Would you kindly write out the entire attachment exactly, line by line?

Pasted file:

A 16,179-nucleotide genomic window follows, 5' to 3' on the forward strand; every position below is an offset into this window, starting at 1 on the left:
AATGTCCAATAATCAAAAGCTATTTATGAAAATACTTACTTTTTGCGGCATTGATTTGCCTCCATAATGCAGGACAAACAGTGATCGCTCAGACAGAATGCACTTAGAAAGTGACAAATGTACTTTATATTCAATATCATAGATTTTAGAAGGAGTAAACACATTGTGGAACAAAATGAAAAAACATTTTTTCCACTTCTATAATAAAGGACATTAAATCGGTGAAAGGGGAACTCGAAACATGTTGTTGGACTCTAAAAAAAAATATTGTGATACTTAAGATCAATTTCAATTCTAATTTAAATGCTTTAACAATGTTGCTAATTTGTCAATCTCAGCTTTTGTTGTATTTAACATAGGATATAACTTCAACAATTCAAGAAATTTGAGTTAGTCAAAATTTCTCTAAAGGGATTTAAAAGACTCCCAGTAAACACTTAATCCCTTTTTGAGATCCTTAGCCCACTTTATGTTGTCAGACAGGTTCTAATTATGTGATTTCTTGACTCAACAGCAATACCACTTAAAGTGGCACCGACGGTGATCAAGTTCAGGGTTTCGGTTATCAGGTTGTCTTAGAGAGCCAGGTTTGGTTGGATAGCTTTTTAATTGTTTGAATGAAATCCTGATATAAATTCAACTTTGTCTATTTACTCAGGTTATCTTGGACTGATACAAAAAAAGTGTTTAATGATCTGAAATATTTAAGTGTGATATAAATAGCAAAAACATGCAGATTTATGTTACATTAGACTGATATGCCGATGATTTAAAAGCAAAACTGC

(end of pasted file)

A 16,179-nucleotide genomic window follows, 5' to 3' on the forward strand; every position below is an offset into this window, starting at 1 on the left:
AATGTCCAATAATCAAAAGCTATTTATGAAAATACTTACTTTTTGCGGCATTGATTTGCCTCCATAATGCAGGACAAACAGTGATCGCTCAGACAGAATGCACTTAGAAAGTGACAAATGTACTTTATATTCAATATCATAGATTTTAGAAGGAGTAAACACATTGTGGAACAAAATGAAAAAACATTTTTTCCACTTCTATAATAAAGGACATTAAATCGGTGAAAGGGGAACTCGAAACATGTTGTTGGACTCTAAAAAAAAATATTGTGATACTTAAGATCAATTTCAATTCTAATTTAAATGCTTTAACAATGTTGCTAATTTGTCAATCTCAGCTTTTGTTGTATTTAACATAGGATATAACTTCAACAATTCAAGAAATTTGAGTTAGTCAAAATTTCTCTAAAGGGATTTAAAAGACTCCCAGTAAACACTTAATCCCTTTTTGAGATCCTTAGCCCACTTTATGTTGTCAGACAGGTTCTAATTATGTGATTTCTTGACTCAACAGCAATACCACTTAAAGTGGCACCGACGGTGATCAAGTTCAGGGTTTCGGTTATCAGGTTGTCTTAGAGAGCCAGGTTTGGTTGGATAGCTTTTTAATTGTTTGAATGAAATCCTGATATAAATTCAACTTTGTCTATTTACTCAGGTTATCTTGGACTGATACAAAAAAAGTGTTTAATGATCTGAAATATTTAAGTGTGATATAAATAGCAAAAACATGCAGATTTATGTTACATTAGACTGATATGCCGATGATTTAAAAGCAAAACTGC